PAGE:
Four days after a historic court ruling for the Cherokee Nation, a 65-year-old black woman arrived at the Martin Luther King Community Center in the town of Muskogee, Oklahoma, with questions about how to become a tribal citizen. Walking on shiny linoleum beneath bright florescent lights, she stopped at a table draped in a thin sheet of purple plastic. Neatly stacked on top were rows of application forms—one for Cherokee citizenship and another for voter registration cards.

She was among 300 or so others who had turned up over the Labor Day weekend to honor the area’s bygone generation of black business owners—local entrepreneurs who once prospered until they lost their businesses to big box chains. Now she was scanning the paperwork to pay tribute to her past in a different way, in the way she’s always wanted: by claiming her place in the Cherokee Nation.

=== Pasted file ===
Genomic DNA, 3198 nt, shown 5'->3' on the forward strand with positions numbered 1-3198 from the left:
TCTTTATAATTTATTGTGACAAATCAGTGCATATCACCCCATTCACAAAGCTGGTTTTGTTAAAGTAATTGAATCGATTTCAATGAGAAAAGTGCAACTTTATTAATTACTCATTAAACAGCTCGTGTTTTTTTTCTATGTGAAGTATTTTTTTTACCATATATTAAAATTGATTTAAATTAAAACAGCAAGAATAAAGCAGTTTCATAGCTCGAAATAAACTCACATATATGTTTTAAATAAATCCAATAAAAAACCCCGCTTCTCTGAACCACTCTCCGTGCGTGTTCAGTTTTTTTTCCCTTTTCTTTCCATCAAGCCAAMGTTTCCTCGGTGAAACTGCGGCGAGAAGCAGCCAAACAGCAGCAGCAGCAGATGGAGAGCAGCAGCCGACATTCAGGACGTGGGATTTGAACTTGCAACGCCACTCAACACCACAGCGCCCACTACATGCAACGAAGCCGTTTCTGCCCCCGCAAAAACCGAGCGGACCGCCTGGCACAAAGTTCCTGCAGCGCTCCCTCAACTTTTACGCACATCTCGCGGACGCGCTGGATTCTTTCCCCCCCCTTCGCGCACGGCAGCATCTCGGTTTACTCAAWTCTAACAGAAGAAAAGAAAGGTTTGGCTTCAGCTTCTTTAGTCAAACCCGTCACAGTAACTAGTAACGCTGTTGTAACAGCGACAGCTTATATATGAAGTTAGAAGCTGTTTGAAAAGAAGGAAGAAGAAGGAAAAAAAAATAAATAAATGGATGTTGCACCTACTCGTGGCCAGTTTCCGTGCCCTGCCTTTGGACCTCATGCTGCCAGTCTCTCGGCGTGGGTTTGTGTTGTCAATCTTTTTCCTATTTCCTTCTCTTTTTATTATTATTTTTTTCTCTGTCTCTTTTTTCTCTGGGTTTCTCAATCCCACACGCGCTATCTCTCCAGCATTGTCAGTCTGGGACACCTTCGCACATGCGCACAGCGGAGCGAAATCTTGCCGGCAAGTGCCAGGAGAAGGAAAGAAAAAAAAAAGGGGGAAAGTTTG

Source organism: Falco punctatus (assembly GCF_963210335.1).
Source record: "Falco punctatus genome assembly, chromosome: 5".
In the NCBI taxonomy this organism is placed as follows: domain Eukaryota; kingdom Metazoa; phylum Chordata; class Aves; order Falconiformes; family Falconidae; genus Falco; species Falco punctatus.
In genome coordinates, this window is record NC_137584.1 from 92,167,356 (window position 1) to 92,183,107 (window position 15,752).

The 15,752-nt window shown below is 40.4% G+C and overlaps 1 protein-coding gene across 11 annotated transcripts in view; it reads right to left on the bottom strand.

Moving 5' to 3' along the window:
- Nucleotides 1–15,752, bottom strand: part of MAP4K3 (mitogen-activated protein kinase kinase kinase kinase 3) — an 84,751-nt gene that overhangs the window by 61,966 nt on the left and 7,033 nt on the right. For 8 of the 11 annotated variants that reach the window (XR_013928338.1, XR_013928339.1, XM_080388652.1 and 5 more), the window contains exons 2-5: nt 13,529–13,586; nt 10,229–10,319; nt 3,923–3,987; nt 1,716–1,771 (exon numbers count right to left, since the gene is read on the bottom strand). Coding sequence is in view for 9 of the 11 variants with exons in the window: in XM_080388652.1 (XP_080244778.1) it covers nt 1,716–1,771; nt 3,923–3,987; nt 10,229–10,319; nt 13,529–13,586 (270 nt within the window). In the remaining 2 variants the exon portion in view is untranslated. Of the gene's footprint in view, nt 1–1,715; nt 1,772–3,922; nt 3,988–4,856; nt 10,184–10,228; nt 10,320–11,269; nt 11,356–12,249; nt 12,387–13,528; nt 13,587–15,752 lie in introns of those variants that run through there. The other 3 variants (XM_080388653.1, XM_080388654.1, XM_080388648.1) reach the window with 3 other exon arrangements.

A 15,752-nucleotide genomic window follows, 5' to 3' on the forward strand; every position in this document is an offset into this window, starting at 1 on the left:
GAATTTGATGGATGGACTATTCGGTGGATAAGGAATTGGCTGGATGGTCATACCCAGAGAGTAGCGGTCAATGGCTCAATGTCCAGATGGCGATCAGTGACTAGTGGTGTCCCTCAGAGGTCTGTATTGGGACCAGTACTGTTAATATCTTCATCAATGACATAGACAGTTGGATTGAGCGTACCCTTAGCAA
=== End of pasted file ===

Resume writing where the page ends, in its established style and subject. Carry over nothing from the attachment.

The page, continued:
Cherokee Slaves, US Slavery, Slavery, Cherokee Nation, KOLUMN Magazine, KOLUMN


NATIONAL MUSEUM OF THE AMERICAN INDIAN | DC, NYC & MD

A diverse and multifaceted cultural and educational enterprise, the National Museum of the American Indian (NMAI) is an active and visible component of the Smithsonian Institution, the world’s largest museum complex. The NMAI cares for one of the world’s most expansive collections of Native artifacts, including objects, photographs, archives, and media covering the entire Western Hemisphere, from the Arctic Circle to Tierra del Fuego.

The National Museum of the American Indian operates three facilities. The museum on the National Mall in Washington, D.C., offers exhibition galleries and spaces for performances, lectures and symposia, research, and education. The George Gustav Heye Center (GGHC) in New York City houses exhibitions, research, educational activities, and performing arts programs. The Cultural Resources Center (CRC) in Suitland, Maryland, houses the museum’s collections as well as the conservation, repatriation, and digital imaging programs, and research facilities. The NMAI’s off-site outreach efforts, often referred to as the “fourth museum,” include websites, traveling exhibitions, and community programs. (Website).


Posted by:Editor

KOLUMN Magazine celebrates the lives of People of Color by giving our world texture.